Date Published: May 1, 2019
Publisher: Public Library of Science
Author(s): Ievgeniia A. Tiukova, Mats E. Pettersson, Marc P. Hoeppner, Remi-Andre Olsen, Max Käller, Jens Nielsen, Jacques Dainat, Henrik Lantz, Jonas Söderberg, Volkmar Passoth, Joseph Schacherer.
Here, we present the genome of the industrial ethanol production strain Brettanomyces bruxellensis CBS 11270. The nuclear genome was found to be diploid, containing four chromosomes with sizes of ranging from 2.2 to 4.0 Mbp. A 75 Kbp mitochondrial genome was also identified. Comparing the homologous chromosomes, we detected that 0.32% of nucleotides were polymorphic, i.e. formed single nucleotide polymorphisms (SNPs), 40.6% of them were found in coding regions (i.e. 0.13% of all nucleotides formed SNPs and were in coding regions). In addition, 8,538 indels were found. The total number of protein coding genes was 4897, of them, 4,284 were annotated on chromosomes; and the mitochondrial genome contained 18 protein coding genes. Additionally, 595 genes, which were annotated, were on contigs not associated with chromosomes. A number of genes was duplicated, most of them as tandem repeats, including a six-gene cluster located on chromosome 3. There were also examples of interchromosomal gene duplications, including a duplication of a six-gene cluster, which was found on both chromosomes 1 and 4. Gene copy number analysis suggested loss of heterozygosity for 372 genes. This may reflect adaptation to relatively harsh but constant conditions of continuous fermentation. Analysis of gene topology showed that most of these losses occurred in clusters of more than one gene, the largest cluster comprising 33 genes. Comparative analysis against the wine isolate CBS 2499 revealed 88,534 SNPs and 8,133 indels. Moreover, when the scaffolds of the CBS 2499 genome assembly were aligned against the chromosomes of CBS 11270, many of them aligned completely, some have chunks aligned to different chromosomes, and some were in fact rearranged. Our findings indicate a highly dynamic genome within the species B. bruxellensis and a tendency towards reduction of gene number in long-term continuous cultivation.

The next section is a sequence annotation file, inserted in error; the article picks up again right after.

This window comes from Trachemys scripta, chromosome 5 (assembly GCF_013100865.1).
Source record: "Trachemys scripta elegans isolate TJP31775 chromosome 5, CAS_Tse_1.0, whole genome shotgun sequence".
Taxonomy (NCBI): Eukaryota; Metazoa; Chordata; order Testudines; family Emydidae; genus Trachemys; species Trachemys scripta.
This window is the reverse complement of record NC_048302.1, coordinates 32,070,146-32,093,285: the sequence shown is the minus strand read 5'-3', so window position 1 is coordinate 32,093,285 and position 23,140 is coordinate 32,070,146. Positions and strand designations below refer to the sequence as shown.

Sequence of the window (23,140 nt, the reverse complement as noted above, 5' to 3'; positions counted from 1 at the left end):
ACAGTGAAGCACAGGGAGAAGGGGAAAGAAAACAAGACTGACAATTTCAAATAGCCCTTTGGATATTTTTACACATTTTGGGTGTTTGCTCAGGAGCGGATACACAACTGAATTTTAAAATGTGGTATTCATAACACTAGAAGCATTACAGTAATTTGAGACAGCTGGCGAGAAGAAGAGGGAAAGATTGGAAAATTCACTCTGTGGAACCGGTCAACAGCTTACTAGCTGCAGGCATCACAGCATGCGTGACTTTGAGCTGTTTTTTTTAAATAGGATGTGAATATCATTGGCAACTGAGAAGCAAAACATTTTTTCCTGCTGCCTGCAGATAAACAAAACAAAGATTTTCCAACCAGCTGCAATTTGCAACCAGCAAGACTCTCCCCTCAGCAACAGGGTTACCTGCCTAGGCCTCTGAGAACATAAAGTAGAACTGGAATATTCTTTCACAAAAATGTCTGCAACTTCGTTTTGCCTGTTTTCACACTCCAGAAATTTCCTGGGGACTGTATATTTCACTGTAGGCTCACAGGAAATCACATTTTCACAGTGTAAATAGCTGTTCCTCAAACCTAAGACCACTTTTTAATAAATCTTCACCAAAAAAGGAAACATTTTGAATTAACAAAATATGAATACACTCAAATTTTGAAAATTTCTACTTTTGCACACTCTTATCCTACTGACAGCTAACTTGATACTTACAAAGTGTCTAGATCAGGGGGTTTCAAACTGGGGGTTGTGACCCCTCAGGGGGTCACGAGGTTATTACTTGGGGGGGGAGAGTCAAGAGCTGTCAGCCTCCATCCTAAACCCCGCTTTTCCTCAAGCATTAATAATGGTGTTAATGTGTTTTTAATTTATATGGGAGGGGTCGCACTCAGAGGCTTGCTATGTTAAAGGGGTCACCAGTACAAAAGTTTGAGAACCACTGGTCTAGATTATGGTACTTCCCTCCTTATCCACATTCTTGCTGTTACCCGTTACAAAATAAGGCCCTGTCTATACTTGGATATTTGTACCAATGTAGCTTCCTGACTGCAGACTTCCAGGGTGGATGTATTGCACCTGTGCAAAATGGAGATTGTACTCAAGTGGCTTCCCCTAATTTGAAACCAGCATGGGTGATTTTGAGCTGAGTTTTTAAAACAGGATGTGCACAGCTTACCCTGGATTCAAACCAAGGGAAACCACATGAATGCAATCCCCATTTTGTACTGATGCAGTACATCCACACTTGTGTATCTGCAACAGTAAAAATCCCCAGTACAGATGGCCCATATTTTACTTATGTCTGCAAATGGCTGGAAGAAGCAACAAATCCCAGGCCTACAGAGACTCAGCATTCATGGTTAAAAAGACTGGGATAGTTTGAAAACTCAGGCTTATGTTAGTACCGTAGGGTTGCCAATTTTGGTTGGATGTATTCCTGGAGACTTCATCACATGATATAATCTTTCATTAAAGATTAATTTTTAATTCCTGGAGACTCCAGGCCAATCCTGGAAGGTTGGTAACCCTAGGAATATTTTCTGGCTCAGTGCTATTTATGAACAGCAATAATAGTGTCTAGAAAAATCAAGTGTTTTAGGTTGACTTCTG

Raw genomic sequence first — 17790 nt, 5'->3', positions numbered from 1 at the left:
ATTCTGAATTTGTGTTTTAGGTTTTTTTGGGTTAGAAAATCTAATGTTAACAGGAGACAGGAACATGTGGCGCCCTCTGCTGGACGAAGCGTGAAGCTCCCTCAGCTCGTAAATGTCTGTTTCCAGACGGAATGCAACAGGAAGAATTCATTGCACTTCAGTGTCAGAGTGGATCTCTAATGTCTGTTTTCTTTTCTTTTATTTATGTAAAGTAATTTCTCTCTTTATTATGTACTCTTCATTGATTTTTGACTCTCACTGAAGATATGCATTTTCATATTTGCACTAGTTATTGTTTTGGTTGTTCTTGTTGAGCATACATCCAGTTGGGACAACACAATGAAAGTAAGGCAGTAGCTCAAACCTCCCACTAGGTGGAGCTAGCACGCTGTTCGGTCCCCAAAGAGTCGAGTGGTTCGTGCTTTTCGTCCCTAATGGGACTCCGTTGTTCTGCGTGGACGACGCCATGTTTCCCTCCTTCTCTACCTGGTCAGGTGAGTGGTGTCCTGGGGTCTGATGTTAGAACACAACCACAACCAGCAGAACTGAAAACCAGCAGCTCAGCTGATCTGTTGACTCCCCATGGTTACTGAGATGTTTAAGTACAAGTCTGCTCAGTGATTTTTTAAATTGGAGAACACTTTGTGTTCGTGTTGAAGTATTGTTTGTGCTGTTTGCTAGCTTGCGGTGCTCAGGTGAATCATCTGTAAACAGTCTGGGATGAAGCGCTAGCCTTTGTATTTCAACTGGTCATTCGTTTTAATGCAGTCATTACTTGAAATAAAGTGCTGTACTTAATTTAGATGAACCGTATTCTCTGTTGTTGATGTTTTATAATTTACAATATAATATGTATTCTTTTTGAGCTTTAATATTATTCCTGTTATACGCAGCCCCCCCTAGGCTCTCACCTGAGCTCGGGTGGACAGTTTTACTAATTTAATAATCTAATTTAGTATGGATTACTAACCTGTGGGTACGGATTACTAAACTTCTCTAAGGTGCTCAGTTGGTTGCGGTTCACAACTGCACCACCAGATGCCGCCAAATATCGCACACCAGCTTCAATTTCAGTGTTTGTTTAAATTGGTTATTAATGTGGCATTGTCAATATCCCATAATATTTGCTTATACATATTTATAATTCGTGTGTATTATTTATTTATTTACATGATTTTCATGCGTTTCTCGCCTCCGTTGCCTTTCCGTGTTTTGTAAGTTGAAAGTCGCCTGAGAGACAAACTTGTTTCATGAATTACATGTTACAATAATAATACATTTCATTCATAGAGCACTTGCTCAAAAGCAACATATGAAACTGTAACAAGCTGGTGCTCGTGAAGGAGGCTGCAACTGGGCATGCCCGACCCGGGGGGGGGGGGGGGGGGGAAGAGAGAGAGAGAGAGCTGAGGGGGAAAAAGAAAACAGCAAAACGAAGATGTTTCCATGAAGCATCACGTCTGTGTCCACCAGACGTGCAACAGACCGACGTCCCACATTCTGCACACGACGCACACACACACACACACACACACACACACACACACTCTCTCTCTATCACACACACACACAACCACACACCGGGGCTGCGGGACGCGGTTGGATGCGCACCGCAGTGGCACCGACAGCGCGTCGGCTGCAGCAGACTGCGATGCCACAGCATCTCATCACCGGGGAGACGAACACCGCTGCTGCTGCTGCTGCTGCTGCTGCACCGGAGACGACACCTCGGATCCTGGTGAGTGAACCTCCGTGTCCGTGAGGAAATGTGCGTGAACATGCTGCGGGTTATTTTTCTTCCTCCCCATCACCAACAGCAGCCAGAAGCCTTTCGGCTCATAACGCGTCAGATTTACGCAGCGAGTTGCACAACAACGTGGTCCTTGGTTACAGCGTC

The yeast, Brettanomyces bruxellensis (syn. Dekkera bruxellensis- the last issue of the taxonomic monography of the yeasts  mentioned D. bruxellensis as the valid name of this species, however, according to the recently introduced principle “one species, one name”  we use the older name B. bruxellensis in this study), is regarded as a major contaminant in wine [3, 4] and bioethanol production [5, 6]. However, it is also involved in certain economically relevant, spontaneous fermentations, such as the production of Belgian Lambic beer [7–9]. It has also been found to be the production yeast in a continuous ethanol production process with cell recirculation, after outcompeting the initially inoculated Saccharomyces cerevisiae . B. bruxellensis has an ethanol tolerance similar to S. cerevisiae, and has the ability to grow at low sugar concentrations. This explains why it usually becomes important in the later stages of wine or beer production, or in sugar limited continuous fermentations . The mechanism of outcompeting S. cerevisiae is not completely known at present. It has been speculated that the ability of B. bruxellensis to assimilate nitrate may play a role, such as in some Brazilian ethanol production plants, where nitrate can come into the fermentation with the substrate, sucrose from sugarcane . However, outcompetition of S. cerevisiae by B. bruxellensis has been observed in nitrate-free, glucose-limited fermentations, and thus, the competitiveness of the yeast could rather be due to a higher affinity for the substrate and/or a more efficient energy metabolism .
This study represents the first genomic investigation of a B. bruxellensis-strain that functions as an ethanol production strain [12, 16]. Using the recently developed assembly of the CBS 11270 genome to scaffolds of chromosome size  we could associate a major part, 86.4% of the genome sequences, to the assembled four chromosomes.